Hits & Misses September 1997

Hits and Misses – Mini Album Reviews
September 1997

  1. Barbara Dennerlein

    For years the German organist has been mixing her style of Larry Young/Jimmy Smith inspired B-3 organ grooves and eclectic jazz. If there is such a thing as accessible avant-garde, Miss Dennerlein has perfected the formula on her highly charged new effort. Just knowing that saxophonist David Murray, tuba player Howard Johnson and guitarist Mitch Watkins are all on the set should alert astute jazz fans that some serious listening is required. But Dennerlein layered grooves and funky rhythms never allow either the musicians or her angled melodies to get in the way. Already a star on her native continent, this could be the album that allows her to cultivate a wider American audience than just those lucky enough to hear her live in New York City.
  2. Joe Henderson/Porgy & Bess/Verve
    Neither Sting or Chaka Khan are strangers to jazz musicians. Each has their obligatory Miles story, which gets them into the club. Chaka recorded with him on her CK album, and Sting stole his bass player Daryll “Munch” Jones. But for some unknown reason, Sting is the one who seems to get the respect of the jazz audience and this record won’t help her case. In the early 80’s, Chaka Khan made a brilliant album with Joe Henderson, Freddie Hubbard, Chick Corea, Stanley Clarke and Lenny White titled Echoes Of An Era.

    Sting had an incredible band soon afterwards that featured Munch, Branford Marsalis, Kenny Kirkland, Jeff Watts and others. Chaka sung jazz with her band. Sting played pop in front of a jazz group. Each one makes a cameo on Henderson’s remake of the Gershwin’s boys black opera and Sting is the thief again. He is absolutely delightful and playful on It Ain’t Necessarily So, while Chaka seems restrained, almost trite on Summertime. She seems to be hoping for a hit while Sting is just having a good time and it shows. If you really want to hear Chaka Khan sing jazz, check her out with George Benson, Miles and Dave Grusin on the aforementioned CK album or Echoes Of An Era. She also sings lovely with Joe Sample on her last album with Rufus Live At The Savoy and her lyrics and her version of A Night In Tunisia with Dizzy Gillespie & Herbie Hancock from her album What’cha Gonna Do For Me is a fusion classic. Oh and the rest of the Porgy & Bess album, which comes out in October, is wonderful. Joe Henderson will win another Grammy, his record sales will once again keep the jazz department at Verve working for a few more years and his status as the premiere living post-bop saxophonist will be exalted even higher. This album also confirms trombonist Conrad Herwig as one of the rising stars in jazz.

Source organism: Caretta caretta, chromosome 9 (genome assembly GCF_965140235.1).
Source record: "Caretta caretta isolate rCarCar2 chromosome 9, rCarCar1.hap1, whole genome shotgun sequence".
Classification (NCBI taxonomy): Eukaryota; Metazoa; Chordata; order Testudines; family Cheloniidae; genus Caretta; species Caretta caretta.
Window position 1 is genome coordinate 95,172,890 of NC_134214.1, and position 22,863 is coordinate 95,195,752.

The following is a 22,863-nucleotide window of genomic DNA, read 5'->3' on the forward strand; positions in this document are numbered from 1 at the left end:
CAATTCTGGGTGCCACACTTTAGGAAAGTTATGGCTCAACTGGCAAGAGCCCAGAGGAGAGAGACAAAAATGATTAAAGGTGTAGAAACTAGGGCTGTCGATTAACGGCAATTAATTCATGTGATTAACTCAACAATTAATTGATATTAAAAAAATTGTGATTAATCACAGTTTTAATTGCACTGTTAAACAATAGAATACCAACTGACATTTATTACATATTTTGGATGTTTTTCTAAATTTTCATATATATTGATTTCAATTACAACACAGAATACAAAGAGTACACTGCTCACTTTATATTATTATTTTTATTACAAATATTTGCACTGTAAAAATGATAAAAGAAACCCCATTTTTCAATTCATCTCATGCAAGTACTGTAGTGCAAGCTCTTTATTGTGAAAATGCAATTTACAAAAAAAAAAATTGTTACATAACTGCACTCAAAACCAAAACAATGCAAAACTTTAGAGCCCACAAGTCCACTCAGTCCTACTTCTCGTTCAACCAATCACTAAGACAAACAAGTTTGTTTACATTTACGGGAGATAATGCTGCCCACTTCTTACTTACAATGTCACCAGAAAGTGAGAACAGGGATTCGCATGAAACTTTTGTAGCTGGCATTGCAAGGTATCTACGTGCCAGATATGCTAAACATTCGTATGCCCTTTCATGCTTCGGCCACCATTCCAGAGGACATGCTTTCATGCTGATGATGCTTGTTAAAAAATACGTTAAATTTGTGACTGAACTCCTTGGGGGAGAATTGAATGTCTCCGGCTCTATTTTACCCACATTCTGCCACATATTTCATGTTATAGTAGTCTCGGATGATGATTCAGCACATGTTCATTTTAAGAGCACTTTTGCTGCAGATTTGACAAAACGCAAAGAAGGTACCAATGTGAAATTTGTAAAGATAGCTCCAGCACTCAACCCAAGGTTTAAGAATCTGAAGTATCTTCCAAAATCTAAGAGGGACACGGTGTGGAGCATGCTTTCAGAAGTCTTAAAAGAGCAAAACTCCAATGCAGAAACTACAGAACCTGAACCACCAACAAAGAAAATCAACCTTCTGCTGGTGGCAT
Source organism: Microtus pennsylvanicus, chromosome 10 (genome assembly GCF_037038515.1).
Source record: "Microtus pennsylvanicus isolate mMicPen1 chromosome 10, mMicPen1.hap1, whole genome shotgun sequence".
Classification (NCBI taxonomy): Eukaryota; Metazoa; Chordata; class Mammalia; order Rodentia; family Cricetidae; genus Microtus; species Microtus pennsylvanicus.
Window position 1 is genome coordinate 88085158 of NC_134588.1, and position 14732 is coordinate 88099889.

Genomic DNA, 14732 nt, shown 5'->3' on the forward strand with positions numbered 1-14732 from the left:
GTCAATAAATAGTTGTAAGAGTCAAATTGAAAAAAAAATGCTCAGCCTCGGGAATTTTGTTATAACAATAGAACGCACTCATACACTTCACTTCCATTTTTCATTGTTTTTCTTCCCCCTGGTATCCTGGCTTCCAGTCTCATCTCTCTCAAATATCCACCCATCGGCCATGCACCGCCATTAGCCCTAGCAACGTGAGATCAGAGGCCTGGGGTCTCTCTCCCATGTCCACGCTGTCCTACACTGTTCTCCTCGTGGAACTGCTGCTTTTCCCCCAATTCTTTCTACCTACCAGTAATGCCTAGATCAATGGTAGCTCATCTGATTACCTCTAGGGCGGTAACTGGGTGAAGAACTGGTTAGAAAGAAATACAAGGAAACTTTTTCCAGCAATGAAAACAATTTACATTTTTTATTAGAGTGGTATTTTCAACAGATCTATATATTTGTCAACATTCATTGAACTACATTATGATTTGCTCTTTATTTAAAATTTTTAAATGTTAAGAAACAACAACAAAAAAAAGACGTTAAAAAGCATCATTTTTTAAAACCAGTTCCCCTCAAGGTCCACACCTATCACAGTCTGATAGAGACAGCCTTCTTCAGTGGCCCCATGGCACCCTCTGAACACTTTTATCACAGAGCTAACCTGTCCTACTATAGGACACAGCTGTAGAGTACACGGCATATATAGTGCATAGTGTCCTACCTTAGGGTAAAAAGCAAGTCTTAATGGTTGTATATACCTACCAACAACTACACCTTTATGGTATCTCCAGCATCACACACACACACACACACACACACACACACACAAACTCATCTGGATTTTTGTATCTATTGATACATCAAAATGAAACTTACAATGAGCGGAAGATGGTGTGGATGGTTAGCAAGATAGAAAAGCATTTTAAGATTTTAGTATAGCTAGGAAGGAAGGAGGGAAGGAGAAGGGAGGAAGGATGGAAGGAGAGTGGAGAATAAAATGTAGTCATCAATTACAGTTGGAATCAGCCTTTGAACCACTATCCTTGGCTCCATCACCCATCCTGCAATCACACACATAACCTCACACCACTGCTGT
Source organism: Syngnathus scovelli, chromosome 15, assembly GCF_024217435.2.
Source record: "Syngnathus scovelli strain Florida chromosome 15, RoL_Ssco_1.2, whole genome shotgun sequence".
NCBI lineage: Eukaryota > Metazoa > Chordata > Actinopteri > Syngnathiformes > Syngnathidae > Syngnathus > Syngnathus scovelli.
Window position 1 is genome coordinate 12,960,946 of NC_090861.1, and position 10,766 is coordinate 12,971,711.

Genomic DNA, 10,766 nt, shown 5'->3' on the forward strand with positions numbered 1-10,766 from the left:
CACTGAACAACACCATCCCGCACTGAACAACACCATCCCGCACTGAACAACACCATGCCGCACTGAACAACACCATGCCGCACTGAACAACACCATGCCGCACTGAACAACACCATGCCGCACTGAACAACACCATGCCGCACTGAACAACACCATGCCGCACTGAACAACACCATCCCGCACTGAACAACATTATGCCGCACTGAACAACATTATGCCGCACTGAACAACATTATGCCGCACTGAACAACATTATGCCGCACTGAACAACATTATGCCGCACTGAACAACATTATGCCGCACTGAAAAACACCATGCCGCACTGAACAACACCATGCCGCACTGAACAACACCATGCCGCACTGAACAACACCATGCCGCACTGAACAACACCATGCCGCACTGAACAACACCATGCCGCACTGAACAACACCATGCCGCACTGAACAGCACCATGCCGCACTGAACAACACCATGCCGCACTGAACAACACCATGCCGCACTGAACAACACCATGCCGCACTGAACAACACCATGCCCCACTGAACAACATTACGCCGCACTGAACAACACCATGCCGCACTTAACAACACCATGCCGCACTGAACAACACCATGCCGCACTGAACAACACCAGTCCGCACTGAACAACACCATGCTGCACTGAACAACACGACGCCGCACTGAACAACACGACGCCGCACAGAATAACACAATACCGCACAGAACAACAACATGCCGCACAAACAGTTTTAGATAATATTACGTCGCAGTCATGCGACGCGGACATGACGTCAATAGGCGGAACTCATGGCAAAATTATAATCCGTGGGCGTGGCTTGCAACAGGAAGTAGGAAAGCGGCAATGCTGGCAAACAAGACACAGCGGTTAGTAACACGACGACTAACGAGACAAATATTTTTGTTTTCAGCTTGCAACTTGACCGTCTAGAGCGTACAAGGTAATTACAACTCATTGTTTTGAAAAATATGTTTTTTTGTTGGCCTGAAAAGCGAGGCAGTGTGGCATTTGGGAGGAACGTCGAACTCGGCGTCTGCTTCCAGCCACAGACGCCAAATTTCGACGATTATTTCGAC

3. Kevin Mahogany/Another Time, Another Place/Warner Brothers
    We’ve seen some of the outtakes from the film Kansas City, and had they kept all of Mahogany’s scenes, he’d be a big star today. But since Robert Altman dropped him on the cutting room floor, the singer from KC has had to keep concentrating on his rising recording career. For this, his fifth album, he brought along his buddy, guitarist Dave Stryker from nearby Omaha, and hooked up with the New York rhythm section of Cyrus Chestnut, Ben Wolfe and Clarence Penn on piano, bass and drums respectively. The results could be Mahogany’s breakthrough album. It should at least bring him from under the shadow of Joe Williams, who he’s been unjustly compared to. More than his self-titled major label debut a few years ago, this album shows a much lighter side of Mahogany. He and Stryker collaborated on a very funny song called Fix It In The Mix, and country and western singer Randy Travis doesn’t hurt the credibility of the effort on his duet with Mahogany. Joe Lovano lends his powerful sax on a couple of tracks including Free, which is one of two gut wrenching songs from the potentially explosive songwriting team of Pamela Watson and Pat Metheny.